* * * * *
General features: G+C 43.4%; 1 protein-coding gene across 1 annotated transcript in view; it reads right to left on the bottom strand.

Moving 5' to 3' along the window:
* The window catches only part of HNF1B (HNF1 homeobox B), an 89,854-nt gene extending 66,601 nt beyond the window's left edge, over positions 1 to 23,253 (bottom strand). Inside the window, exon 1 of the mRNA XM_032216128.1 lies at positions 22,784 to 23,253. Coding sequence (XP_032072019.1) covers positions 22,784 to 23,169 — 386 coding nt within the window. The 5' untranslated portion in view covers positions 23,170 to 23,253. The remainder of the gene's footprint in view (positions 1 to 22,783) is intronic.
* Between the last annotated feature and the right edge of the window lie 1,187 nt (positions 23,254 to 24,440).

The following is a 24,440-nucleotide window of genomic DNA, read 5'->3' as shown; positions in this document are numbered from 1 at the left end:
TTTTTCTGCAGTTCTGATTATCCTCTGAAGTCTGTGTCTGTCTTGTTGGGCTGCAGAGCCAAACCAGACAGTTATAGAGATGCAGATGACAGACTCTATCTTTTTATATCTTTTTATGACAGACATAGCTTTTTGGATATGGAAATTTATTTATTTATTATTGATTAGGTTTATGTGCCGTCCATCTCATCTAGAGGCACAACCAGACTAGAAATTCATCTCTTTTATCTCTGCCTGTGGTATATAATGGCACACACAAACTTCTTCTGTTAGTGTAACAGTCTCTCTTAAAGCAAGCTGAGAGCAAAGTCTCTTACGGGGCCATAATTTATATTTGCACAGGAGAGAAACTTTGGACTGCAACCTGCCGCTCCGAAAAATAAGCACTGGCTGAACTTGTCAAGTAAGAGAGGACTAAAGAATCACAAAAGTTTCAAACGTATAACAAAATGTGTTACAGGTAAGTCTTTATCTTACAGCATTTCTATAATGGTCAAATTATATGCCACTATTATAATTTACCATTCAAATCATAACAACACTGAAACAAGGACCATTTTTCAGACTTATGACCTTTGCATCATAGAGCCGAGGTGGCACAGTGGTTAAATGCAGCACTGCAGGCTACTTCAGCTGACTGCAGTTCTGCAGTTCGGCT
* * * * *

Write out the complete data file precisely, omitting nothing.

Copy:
General features: G+C 43.4%; 1 protein-coding gene across 1 annotated transcript in view; it reads right to left on the bottom strand.

Moving 5' to 3' along the window:
* The window catches only part of HNF1B (HNF1 homeobox B), an 89,854-nt gene extending 66,601 nt beyond the window's left edge, over positions 1 to 23,253 (bottom strand). Inside the window, exon 1 of the mRNA XM_032216128.1 lies at positions 22,784 to 23,253. Coding sequence (XP_032072019.1) covers positions 22,784 to 23,169 — 386 coding nt within the window. The 5' untranslated portion in view covers positions 23,170 to 23,253. The remainder of the gene's footprint in view (positions 1 to 22,783) is intronic.
* Between the last annotated feature and the right edge of the window lie 1,187 nt (positions 23,254 to 24,440).

The following is a 24,440-nucleotide window of genomic DNA, read 5'->3' as shown; positions in this document are numbered from 1 at the left end:
TTTTTCTGCAGTTCTGATTATCCTCTGAAGTCTGTGTCTGTCTTGTTGGGCTGCAGAGCCAAACCAGACAGTTATAGAGATGCAGATGACAGACTCTATCTTTTTATATCTTTTTATGACAGACATAGCTTTTTGGATATGGAAATTTATTTATTTATTATTGATTAGGTTTATGTGCCGTCCATCTCATCTAGAGGCACAACCAGACTAGAAATTCATCTCTTTTATCTCTGCCTGTGGTATATAATGGCACACACAAACTTCTTCTGTTAGTGTAACAGTCTCTCTTAAAGCAAGCTGAGAGCAAAGTCTCTTACGGGGCCATAATTTATATTTGCACAGGAGAGAAACTTTGGACTGCAACCTGCCGCTCCGAAAAATAAGCACTGGCTGAACTTGTCAAGTAAGAGAGGACTAAAGAATCACAAAAGTTTCAAACGTATAACAAAATGTGTTACAGGTAAGTCTTTATCTTACAGCATTTCTATAATGGTCAAATTATATGCCACTATTATAATTTACCATTCAAATCATAACAACACTGAAACAAGGACCATTTTTCAGACTTATGACCTTTGCATCATAGAGCCGAGGTGGCACAGTGGTTAAATGCAGCACTGCAGGCTACTTCAGCTGACTGCAGTTCTGCAGTTCGGCT